the importance of planning for our financial future
Maria Arnedo
By: marnedo
Read in 5 minutes

How to Prepare the Financial Future of Your Small Business

To be a successful small business owner, wearing multiple hats is crucial: one for marketing, one for advertising, and another one for management and finance. And while every owner will have their strengths and weaknesses, most small business owners lack a background in finance. Without that knowledge, monitoring a business’ assets and securing a business’ future can be extremely difficult.

It’s a necessary job, though, and as the business owner, you shouldn’t just pass it on to an accountant with no working knowledge of your business. If you want to build a solid plan for your company’s future, here are some key elements to consider.

3 Key Elements to Secure the Financial Future of Your Small Business

1. Cash Flow

Some of the most successful companies in the world have suffered bankruptcy by one simple problem – they ran out of cash. Cash is the lifeblood of your business; if you have no cash on hand, you are at risk of being run out of business, regardless of the revenue you might be generating.

Small business owners need a plan to deal with their cash flow. How much money do you need on hand to pay for your monthly expenses? How much can be invested in marketing and advertising? These are questions that need exact answers to avoid taking unnecessary risks.
A good place to start is finding your regular expenses on utilities, taxes, and payroll. Then develop a plan to pay those off first with your revenue. Once you’ve got the main expenses taken care of, you’ll have the flexibility to use the rest of your money to improve your business.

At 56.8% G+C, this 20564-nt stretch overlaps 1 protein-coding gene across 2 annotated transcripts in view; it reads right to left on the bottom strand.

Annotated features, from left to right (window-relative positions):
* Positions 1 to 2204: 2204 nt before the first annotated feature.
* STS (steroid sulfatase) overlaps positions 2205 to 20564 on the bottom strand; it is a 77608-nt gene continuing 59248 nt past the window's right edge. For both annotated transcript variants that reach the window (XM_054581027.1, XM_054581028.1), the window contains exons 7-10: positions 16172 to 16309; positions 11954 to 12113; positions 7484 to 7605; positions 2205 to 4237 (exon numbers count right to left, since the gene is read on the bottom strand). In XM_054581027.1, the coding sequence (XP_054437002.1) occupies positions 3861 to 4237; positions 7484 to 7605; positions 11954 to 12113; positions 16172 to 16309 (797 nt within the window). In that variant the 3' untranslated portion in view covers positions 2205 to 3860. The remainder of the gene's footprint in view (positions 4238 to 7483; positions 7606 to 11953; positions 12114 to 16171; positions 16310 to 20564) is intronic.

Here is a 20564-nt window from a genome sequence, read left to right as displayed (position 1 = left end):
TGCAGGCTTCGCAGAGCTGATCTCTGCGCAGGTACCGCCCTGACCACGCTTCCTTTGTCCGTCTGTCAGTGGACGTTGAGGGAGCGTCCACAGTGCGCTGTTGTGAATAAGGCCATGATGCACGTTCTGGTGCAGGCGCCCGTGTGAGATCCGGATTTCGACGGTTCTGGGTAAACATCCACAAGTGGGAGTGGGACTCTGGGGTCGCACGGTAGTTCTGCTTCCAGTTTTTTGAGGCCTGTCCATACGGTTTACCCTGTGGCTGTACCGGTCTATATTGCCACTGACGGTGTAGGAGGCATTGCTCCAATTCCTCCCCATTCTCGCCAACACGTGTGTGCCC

2. Debt

It’s very common for small businesses to borrow money because it allows the business to improve quickly. But a loan will create a debt that will affect your revenue until it’s paid off. That’s why some people will try to scare you off loans. The truth is a loan can be extremely helpful – it just requires planning before you ever take it.

Start by simply asking yourself these questions: Can your business comfortably make the payments? Will your business still be able to do so a year from now? Two years? These are the questions and projections that a business owner must answer before taking a loan.

When in doubt, you’re probably borrowing too much. And if you’re borrowing money to pay regular expenses, you’re already in trouble. The key here is to make sure that the items you will be spending borrowed money on will objectively improve your business, provide better service to customers, and give you an increase in revenue. Accruing debt for anything less is probably not worth the trouble.

3. Exit Strategy

All businesses either end or change owners eventually. From a financial standpoint, what is your goal with your small business? When do you want to retire? How long do you want to remain as the owner? And then, do you want to sell the company? Or pass it on to your family?

These are important questions that can dramatically change the way you manage your business. Por example, if you plan to sell your company, you need to maximize your current revenue as much as possible to get the best price for your business in the future. But if you want to keep the business in the family, your financial decisions will veer towards protecting the long-term health of your business.

Making smart financial decisions starts with a meticulous research of your present situation and a clear vision of the future. What do you want to accomplish with your small business? With that answer in mind, you can prepare for the future and give your business the best chance to succeed.

Alex Briggs is a contributing author for BMH Taxes.

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